It is technically feasible to couple the motion of the two long-lived states of Yb atoms in the lattice. “This local coupling allows us for the first time to experimentally represent the fundamental building blocks of simple lattice gauge theories in an experimental setting,” says Aidelsburger. Moreover, the technique can be straightforwardly extended to larger lattice structures and higher dimensions. This would allow researchers to simulate lattice gauge theories that play an important role in both condensed-matter physics and quantum electrodynamics using tractable experimental procedures. That would be a truly ground-breaking achievement. “Our strategy opens up entirely new experimental opportunities to explore certain phenomena and develop ideas for new theories,” says Aidelsburger.
The fine adjustments
The prospect of being able to work for the next few years in Immanuel Bloch’s department as a tenure-track professor was one reason why she decided to return to Munich after her spell as a postdoc at the Collège de France in Paris. “Young researchers need such longer-term perspectives,” she says, “especially if they wish to carry out such a complex and demanding experimental task.” The design and construction of a new system can take up to three years. One begins with simple models, and asks whether their simulation produces results that agree with those obtained with theory, or are compatible with predictions derived using well established numerical methods, such as Monte Carlo simulations. These tests serve as a calibration scale for experiments – and allow researchers to adjust conditions appropriately and gradually increase the level of complexity of the experiments. In addition, the experimental systems must be constantly checked to ensure that they provide a correct description of the phenomena they set out to describe. “This is where close collaboration with theorists in other fields is especially important,” says Aidelsburger. “The risks involved are considerable, as this is largely unknown territory for us all. We have to bring very different areas of physics together. It is my fervent hope that the initial experiments with simple models will yield results that find an echo in diverse disciplines.”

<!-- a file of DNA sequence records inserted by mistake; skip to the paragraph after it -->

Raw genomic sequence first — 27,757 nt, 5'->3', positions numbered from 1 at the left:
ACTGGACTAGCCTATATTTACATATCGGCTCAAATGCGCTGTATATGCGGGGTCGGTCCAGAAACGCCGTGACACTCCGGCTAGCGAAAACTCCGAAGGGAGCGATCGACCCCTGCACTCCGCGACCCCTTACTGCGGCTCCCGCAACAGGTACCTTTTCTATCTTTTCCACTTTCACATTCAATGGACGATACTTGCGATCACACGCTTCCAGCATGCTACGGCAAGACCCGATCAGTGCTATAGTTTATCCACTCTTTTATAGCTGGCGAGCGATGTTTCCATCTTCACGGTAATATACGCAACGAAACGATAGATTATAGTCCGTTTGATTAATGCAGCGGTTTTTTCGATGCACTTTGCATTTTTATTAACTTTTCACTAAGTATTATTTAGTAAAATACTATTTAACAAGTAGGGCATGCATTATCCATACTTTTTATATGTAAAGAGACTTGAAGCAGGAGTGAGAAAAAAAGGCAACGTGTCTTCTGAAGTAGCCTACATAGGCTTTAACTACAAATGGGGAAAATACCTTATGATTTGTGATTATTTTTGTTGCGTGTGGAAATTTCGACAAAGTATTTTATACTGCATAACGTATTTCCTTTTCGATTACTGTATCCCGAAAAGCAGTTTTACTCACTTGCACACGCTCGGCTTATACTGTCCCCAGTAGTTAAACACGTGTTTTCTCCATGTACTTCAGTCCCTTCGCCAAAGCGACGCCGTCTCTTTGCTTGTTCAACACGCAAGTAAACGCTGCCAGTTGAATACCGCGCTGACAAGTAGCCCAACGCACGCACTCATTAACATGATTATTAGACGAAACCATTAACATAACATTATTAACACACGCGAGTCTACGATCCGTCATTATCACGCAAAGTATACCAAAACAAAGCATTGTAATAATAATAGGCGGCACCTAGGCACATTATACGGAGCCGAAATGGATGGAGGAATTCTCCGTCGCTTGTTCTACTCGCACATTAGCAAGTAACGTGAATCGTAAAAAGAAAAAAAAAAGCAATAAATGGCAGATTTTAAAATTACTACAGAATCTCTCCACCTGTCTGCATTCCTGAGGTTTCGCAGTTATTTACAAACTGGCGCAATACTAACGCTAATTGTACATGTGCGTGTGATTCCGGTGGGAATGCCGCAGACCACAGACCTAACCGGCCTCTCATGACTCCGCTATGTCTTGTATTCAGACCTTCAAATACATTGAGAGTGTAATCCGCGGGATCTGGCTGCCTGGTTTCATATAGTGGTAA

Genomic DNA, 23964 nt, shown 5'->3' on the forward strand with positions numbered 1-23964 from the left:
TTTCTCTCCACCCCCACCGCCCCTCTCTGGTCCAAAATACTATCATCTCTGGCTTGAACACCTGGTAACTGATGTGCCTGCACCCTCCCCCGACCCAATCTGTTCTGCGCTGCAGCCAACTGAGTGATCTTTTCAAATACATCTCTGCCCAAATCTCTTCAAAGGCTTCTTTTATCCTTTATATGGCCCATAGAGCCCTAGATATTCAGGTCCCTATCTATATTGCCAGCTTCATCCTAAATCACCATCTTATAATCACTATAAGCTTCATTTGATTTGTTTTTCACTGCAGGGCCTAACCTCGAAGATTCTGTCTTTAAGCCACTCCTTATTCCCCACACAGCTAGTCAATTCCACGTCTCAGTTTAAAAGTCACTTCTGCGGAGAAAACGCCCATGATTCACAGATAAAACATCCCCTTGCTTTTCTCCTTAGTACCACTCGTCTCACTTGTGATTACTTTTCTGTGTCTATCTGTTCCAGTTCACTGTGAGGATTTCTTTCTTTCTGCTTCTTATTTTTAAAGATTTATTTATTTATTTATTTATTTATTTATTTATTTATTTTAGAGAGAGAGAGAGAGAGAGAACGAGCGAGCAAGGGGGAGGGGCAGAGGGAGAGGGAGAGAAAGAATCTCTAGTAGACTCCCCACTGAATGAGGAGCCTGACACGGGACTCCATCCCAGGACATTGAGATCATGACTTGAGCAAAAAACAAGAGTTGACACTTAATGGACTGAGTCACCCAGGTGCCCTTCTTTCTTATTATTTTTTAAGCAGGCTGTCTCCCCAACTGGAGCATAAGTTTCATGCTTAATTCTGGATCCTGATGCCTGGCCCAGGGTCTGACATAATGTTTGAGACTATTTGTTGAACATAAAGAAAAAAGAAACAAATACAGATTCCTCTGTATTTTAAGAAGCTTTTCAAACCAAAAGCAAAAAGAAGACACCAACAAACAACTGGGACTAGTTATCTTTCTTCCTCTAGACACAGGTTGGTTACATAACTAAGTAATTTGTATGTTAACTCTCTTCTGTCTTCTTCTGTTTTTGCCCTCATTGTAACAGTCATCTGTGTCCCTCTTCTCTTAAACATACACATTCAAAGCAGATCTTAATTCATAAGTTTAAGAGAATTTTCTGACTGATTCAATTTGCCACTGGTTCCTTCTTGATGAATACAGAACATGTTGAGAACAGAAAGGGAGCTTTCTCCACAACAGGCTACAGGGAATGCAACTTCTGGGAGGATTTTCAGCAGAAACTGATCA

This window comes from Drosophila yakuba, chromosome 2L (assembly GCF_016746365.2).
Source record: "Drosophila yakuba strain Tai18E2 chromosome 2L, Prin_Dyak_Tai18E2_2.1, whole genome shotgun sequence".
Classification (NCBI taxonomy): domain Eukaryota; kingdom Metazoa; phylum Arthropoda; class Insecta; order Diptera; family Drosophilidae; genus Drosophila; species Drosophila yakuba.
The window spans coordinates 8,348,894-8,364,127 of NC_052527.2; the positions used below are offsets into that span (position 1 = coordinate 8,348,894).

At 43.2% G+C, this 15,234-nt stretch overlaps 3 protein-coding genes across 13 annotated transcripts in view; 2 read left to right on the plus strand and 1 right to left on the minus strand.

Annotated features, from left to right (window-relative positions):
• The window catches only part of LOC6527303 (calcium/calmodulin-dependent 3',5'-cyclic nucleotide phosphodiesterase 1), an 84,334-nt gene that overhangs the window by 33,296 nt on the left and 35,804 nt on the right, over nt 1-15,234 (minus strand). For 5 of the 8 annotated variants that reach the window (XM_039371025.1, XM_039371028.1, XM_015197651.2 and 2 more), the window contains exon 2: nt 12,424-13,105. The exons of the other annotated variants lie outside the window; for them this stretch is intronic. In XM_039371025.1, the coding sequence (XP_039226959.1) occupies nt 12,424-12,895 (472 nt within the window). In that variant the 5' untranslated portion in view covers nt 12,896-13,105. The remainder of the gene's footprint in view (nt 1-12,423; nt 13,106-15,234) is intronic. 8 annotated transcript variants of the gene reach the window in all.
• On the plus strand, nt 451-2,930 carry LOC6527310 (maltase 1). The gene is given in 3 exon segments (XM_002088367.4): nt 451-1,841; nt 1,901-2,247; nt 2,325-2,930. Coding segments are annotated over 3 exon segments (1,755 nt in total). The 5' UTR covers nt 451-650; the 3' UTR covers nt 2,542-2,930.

In the simplest models, the Yb atoms can adopt either of two defined states, the ground state and a single metastable excited state. The aim is to progressively add further states to the system, allowing more complex interactions to be implemented. This would be an important step toward the ultimate goal of using ultracold atoms to simulate the strong nuclear force – the interaction between quarks (the fundamental constituents of atomic nuclei) and gluons (the force particles that hold atomic nuclei together). The latter task will require the implementation of far more complex lattice gauge theories.
Individual cells in two-dimensional optical lattices consisting of 100 × 100 atoms can now be addressed and their occupancies controlled, allowing dynamical effects to be observed in detail. Thus, it is possible to determine whether or not a particular lattice cell is occupied under specific conditions, and the state of every atom in the lattice can be probed practically in real time. With these achievements under their belts, physicists are well on the way to realizing the idea of a quantum simulator that the famous American physicist Richard Feynman formulated in the 1980s. “We hope that our set-up will pave the way to experimentally investigate fundamental issues in quantum chromodynamics,” says Aidelsburger – before adding an emphatic qualifier: “But we are still at the very beginning.”